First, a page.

Speaking With The Elderly And Those With Dementia And Alzheimer’s

Tomorrow, I get to share in leading worship at a local residential home for people who cannot care for themselves due to age, dementia or Alzheimer’s Disease. The service will be led by an Anglican Reader, and he has invited me to give a short talk in the service. He advised me to keep it short and simple.

In past times, such an invitation would have terrified me. I had no training in how to approach this, despite the ageing church profile and the general increase in the age profile of the wider population. However, the good news is that there is an increasing amount of Christian resources on the subject. Within my own denomination, Methodist Homes how provides specialist dementia care, plus resources for those who care for people with these distressing conditions.

More widely, they have co-operated with an initiative from Scripture Union called Being With God. This is a series of Bible Study notes for use with those suffering from dementia or Alzheimer’s. Essentially, the series goes for the simple and the familiar, triggering some of the longer-term memory that is less likely to have been lost. So far, there are three entries in the series: Word Of Peace, Words Of Hope and Words Of Faith.

Here is Songs Of Praise presenter Pam Rhodes promoting the series:

And here she is again, interviewing the project leader, Tricia Williams:

When I speak tomorrow, I am going to take my cue not only from the request to keep things short and simple, but from the appeal to longer-term memory. I am going to attempt a brief reflection on the words of the penitent thief at Calvary: “Jesus, remember me when you come into your kingdom.” I shall talk about our earliest and our best memories, hoping that plugs into some positive thoughts, and then move on to the fact that whatever we might forget, Jesus remembers us. I wonder how it will go.

Does any reader have any experience in this area to share?

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About Dave Faulkner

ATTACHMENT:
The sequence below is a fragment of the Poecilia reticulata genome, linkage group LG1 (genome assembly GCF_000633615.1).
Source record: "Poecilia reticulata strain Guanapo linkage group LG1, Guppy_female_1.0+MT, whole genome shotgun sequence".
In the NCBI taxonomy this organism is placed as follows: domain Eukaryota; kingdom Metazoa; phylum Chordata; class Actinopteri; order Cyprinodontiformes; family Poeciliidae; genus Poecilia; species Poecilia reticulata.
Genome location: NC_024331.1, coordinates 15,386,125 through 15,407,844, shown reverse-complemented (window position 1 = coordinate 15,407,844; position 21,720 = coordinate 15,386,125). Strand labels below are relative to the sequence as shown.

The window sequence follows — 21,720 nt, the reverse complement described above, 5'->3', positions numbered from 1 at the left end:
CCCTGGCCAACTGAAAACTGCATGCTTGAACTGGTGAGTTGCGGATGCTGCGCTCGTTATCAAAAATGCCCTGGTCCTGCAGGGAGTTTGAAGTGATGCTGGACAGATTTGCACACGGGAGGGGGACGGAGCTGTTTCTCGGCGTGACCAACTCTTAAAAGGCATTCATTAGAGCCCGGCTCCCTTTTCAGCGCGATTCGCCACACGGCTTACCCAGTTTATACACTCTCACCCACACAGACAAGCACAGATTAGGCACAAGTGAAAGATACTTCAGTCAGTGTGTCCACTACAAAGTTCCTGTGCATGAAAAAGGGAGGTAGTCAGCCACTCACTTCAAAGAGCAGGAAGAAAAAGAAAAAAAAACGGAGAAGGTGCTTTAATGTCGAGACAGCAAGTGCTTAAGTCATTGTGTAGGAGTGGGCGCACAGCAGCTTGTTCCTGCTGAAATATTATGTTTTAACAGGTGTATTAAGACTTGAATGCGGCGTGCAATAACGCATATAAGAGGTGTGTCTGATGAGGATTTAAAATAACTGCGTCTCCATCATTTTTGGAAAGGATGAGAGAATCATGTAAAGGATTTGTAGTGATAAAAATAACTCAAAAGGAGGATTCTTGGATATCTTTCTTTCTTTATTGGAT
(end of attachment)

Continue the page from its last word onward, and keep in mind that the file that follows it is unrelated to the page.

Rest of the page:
I'm a British Methodist minister, married with two children. I blog from a moderate evangelical-missional-charismatic perspective, with an interest in the 'missional' approach. My interests include Web 2.0, digital photography, contemporary music and watching football (Tottenham Hotspur) and cricket.

Posted on January 12, 2011, in ministry and tagged , , , , , , . Bookmark the permalink. 4 Comments.

  1. I have led worship in care homes for those with dementia before on an infrequent basis – there willl be lots of others with much greater depth of experience. But for what it’s worth…a) well known hymns seem to work best in provoking long term memories so include lots b) sometimes a well known bible reading would provoke people to actually join in with me, but this is one situation where it might be helpful to use the KJV c) include the Lord’s prayer in its traditional form, and perhaps experiment with what other well known liturgical forms might be known – eg the prayer of approach, the grace etc d) Sharing the peace person by person would cause some people to light up “and also with you!” e) visual aids seemed to work well – candles, bibles, puppets – but generally the “talks” were the bit that went least well. But it will depend on who you have in front of you, and you can probably not tell “how well it went” with any more accuracy than on the average Sunday morning. Just be prepared to keep on going no matter what, particularly when people wander. Hopefully you’ll have good staff on hand nearby. God bless you in your ministry

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    • Thanks for the encouragement, Rachel, your thoughts make a lot of sense in terms of what I’ve heard others say. I understand, for example, that the Scripture Union studies I referred to concentrate on well-known Bible passages.

      As it happens, I’m not in charge of the service content, the Anglican Reader is experienced at that and he will be devising that, so I wait to see what he comes up with. However, I’ll be glad of all your suggestions when it’s my turn to put the service itself together. As for the talk, unfortunately I’m not a puppeteer. 😦

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  2. Hi Dave

    I was glad to see your post as my dad has recently been diagnosed with Alzhiemers and although he is in the early stages at the moment I know the time will come when he will need more help. Church has been a big part of his life and it is good to know there are resourses out there. I wish you well with your talk tomorrow and hope you can get though to your audience I am sure you will

    God Bless Carole

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